To this day, the mission operates a shop where delightful embroidered and appliquéd parkas, mitts and hand-knits are sold to finance its operations. There's no better place to get a taste of the area's history, and to stock up on some of Canada's finest crafts. With a trunk full of hand-knit souvenirs and one giant whalebone, we headed south to where our trip had begun.

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We spent our last few days exploring the area around Gros Morne Park, recalling geology and botany lessons forgotten since high school. According to a series of helpful signs strung along one of Gros Morne's many hiking paths, Newfoundland was at the centre of two great continents that broke apart, came together again and finally broke apart permanently to become North America and Eurasia. The Rock, as Newfoundland is affectionately known, was like the pit of a peach -- drifting close to Labrador and the mainland of North America, but remaining steadfastly an island.

Part of all this geological movement is a series of flat-topped hills called the Tablelands, which form a strange Martian landscape of coppery red rock. The Tablelands were pushed out onto Earth's surface from deep within the crust when the churning and twisting of tectonic plates were rearranging the planet's landscape millions of years ago.

Forming a ridge overlooking the highway, the iron-rich ochre slopes have interpretive trails winding along their base. Because of the high concentrations of iron, magnesium and other heavy metals, only carnivorous plants such as pitcher plants (the provincial flower) and butterworts can survive. If you have a full day to do it, a hike up Gros Morne Mountain provides an unforgettable view of this utterly unique landscape.

Pressed for time, we opted to take one of the celebrated cruises that operate within the park, up an inland fiord called Western Brook Pond. To raucous island fiddle music and the captain's salty commentary, we cruised through the narrow inlet, stopping at waterfalls and bidding adieu to a couple of hikers who set off into the park from a rickety pier.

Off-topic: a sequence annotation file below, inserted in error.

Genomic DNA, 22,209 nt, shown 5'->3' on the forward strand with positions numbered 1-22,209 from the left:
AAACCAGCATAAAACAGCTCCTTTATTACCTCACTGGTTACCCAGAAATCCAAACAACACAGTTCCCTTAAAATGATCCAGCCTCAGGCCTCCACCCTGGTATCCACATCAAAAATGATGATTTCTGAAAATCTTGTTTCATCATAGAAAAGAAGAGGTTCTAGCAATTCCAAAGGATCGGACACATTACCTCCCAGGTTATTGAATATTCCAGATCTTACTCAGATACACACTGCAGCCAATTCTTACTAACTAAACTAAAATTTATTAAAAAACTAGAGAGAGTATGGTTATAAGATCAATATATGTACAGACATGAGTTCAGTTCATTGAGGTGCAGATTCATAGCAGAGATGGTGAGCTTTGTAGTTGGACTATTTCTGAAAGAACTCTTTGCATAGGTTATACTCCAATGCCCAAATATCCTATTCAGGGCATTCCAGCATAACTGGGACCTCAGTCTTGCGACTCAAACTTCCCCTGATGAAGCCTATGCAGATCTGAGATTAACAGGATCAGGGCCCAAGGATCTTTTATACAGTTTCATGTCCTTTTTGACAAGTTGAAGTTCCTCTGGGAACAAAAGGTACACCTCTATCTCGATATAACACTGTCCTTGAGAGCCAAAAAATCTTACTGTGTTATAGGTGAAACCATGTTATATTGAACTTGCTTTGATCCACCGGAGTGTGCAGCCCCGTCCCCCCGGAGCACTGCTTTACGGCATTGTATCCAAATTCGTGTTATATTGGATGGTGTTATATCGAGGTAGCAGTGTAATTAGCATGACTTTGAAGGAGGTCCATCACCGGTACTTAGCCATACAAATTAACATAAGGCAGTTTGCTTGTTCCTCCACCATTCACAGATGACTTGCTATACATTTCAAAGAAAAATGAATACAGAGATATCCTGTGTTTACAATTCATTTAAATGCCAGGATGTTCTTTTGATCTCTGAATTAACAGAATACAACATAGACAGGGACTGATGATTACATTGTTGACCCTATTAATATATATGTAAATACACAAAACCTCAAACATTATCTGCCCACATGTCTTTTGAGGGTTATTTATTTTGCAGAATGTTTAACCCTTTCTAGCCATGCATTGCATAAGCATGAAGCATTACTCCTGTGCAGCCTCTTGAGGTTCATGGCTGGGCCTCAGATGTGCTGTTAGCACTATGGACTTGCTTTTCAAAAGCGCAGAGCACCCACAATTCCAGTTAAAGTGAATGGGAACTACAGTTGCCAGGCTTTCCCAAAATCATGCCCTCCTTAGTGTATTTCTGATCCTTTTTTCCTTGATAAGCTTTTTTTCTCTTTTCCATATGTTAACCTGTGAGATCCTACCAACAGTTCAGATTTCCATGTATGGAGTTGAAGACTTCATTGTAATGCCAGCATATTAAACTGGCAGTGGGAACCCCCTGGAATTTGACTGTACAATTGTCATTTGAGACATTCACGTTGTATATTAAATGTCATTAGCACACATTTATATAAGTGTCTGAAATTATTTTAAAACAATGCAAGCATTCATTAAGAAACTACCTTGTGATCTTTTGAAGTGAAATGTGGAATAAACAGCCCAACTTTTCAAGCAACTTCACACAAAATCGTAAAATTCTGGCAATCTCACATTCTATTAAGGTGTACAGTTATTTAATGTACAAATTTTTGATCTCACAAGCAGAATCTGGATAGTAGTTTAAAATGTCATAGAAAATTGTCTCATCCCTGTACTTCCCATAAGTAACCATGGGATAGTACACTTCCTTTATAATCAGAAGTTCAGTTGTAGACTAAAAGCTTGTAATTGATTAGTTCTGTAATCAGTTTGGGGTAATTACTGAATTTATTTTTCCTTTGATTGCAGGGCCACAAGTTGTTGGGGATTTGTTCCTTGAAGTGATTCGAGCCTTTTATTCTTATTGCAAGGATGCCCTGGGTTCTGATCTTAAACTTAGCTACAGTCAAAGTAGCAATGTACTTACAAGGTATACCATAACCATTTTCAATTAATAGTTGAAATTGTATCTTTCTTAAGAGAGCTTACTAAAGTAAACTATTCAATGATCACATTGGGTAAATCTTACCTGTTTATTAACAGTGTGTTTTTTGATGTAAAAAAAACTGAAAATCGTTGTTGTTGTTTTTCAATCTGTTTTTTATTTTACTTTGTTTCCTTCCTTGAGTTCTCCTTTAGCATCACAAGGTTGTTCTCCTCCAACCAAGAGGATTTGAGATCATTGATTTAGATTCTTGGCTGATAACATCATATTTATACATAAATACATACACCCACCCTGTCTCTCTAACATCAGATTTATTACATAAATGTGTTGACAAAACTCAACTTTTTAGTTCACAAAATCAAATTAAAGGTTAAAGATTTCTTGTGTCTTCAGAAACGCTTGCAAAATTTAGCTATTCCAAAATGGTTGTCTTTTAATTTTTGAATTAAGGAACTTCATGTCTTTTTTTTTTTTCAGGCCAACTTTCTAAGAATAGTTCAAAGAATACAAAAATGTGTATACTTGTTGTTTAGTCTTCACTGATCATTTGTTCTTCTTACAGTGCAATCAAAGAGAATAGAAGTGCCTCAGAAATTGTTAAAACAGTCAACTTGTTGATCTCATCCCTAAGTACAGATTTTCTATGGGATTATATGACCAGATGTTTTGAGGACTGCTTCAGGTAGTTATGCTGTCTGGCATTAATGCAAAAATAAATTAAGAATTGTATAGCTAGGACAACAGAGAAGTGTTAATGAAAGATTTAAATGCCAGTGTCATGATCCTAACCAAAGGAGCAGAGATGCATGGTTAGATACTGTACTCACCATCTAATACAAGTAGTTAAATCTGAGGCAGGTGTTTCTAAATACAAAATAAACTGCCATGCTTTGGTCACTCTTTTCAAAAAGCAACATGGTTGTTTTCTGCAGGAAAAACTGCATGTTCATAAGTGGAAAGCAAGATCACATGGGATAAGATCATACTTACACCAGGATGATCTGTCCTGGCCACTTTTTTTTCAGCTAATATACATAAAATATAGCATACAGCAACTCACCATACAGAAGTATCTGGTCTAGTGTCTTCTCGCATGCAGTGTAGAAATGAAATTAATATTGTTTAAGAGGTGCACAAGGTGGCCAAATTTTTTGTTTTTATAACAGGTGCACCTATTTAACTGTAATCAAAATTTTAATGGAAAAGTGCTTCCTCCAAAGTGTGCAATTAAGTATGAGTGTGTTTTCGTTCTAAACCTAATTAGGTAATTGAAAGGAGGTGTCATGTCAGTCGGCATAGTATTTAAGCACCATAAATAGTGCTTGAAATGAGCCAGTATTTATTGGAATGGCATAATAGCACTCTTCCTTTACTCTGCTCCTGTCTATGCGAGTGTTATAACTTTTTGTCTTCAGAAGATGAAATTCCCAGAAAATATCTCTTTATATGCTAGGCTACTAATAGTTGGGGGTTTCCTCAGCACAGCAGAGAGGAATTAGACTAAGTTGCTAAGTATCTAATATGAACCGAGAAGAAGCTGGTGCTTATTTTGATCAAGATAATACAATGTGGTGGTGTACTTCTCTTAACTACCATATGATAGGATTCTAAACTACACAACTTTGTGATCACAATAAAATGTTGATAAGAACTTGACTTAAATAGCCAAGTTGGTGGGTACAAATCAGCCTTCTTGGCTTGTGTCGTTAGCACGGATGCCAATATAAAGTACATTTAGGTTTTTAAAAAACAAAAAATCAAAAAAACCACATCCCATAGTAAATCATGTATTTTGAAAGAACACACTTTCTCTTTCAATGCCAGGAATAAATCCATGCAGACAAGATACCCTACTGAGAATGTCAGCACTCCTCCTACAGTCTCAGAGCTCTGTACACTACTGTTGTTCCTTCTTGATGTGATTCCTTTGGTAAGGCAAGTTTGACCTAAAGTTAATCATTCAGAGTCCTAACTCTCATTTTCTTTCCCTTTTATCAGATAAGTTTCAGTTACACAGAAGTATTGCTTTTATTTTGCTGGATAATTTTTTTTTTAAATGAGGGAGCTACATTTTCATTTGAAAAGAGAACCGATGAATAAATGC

A few kilometres from Western Brook Pond is Broom Point Fishing Station, where visitors get a close-up look at a traditional family inshore fishing operation. Restored in 1990 with equipment and personal items donated by the Mudge families, Broom Point is an excellent place to learn about the fishermen who have worked the western shore of Newfoundland for 400 years.

The Mudge family fishery was a small-boat, labour-intensive fishery that used traditional fixed gear. The cod net was placed in the water and periodically harvested during the fishing season -- not dragged along the ocean bottom, or seined around giant schools of fish, like the industrial, factory-boat fisheries that began to proliferate in the 1970s. According to Carl Rumbolt, one of the interpreters at the Broom Point site, who fished alongside the Mudges for years, the arrival of the factory ships was the beginning of the end of the cod fishery.

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Upstairs, in a room heaped with nets and rope, Rumbolt showed me how a lobster trap works. Amazingly complex things, there are several styles of pots, including the aptly described parlour trap, where a lobster is caught in a kind of antechamber. Rumbolt's son still fishes at Broom Point for lobster destined for restaurants and markets in Boston and Maine.